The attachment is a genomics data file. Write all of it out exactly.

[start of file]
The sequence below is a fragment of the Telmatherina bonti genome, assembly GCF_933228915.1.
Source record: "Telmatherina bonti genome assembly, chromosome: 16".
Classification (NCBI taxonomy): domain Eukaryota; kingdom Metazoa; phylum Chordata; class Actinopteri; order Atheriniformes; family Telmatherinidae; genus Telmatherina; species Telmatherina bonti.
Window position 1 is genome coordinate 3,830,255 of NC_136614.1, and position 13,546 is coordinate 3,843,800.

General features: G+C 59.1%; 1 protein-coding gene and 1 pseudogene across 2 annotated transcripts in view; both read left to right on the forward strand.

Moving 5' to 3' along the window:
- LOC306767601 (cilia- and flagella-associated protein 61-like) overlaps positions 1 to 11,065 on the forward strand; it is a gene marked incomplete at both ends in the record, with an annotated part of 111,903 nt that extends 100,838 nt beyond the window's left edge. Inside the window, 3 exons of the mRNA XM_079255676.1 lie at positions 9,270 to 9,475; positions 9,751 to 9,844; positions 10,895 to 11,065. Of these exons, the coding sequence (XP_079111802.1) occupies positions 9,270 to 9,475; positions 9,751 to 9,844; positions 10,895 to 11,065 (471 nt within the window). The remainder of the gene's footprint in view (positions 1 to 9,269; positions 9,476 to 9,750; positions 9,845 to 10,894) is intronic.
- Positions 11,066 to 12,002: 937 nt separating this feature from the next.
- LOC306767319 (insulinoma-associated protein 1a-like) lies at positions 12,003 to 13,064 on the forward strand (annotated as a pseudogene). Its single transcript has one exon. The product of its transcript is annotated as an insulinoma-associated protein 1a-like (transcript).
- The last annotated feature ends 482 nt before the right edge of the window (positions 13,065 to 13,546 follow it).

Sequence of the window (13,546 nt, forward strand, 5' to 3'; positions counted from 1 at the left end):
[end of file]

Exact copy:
The sequence below is a fragment of the Telmatherina bonti genome, assembly GCF_933228915.1.
Source record: "Telmatherina bonti genome assembly, chromosome: 16".
Classification (NCBI taxonomy): domain Eukaryota; kingdom Metazoa; phylum Chordata; class Actinopteri; order Atheriniformes; family Telmatherinidae; genus Telmatherina; species Telmatherina bonti.
Window position 1 is genome coordinate 3,830,255 of NC_136614.1, and position 13,546 is coordinate 3,843,800.

General features: G+C 59.1%; 1 protein-coding gene and 1 pseudogene across 2 annotated transcripts in view; both read left to right on the forward strand.

Moving 5' to 3' along the window:
- LOC306767601 (cilia- and flagella-associated protein 61-like) overlaps positions 1 to 11,065 on the forward strand; it is a gene marked incomplete at both ends in the record, with an annotated part of 111,903 nt that extends 100,838 nt beyond the window's left edge. Inside the window, 3 exons of the mRNA XM_079255676.1 lie at positions 9,270 to 9,475; positions 9,751 to 9,844; positions 10,895 to 11,065. Of these exons, the coding sequence (XP_079111802.1) occupies positions 9,270 to 9,475; positions 9,751 to 9,844; positions 10,895 to 11,065 (471 nt within the window). The remainder of the gene's footprint in view (positions 1 to 9,269; positions 9,476 to 9,750; positions 9,845 to 10,894) is intronic.
- Positions 11,066 to 12,002: 937 nt separating this feature from the next.
- LOC306767319 (insulinoma-associated protein 1a-like) lies at positions 12,003 to 13,064 on the forward strand (annotated as a pseudogene). Its single transcript has one exon. The product of its transcript is annotated as an insulinoma-associated protein 1a-like (transcript).
- The last annotated feature ends 482 nt before the right edge of the window (positions 13,065 to 13,546 follow it).

Sequence of the window (13,546 nt, forward strand, 5' to 3'; positions counted from 1 at the left end):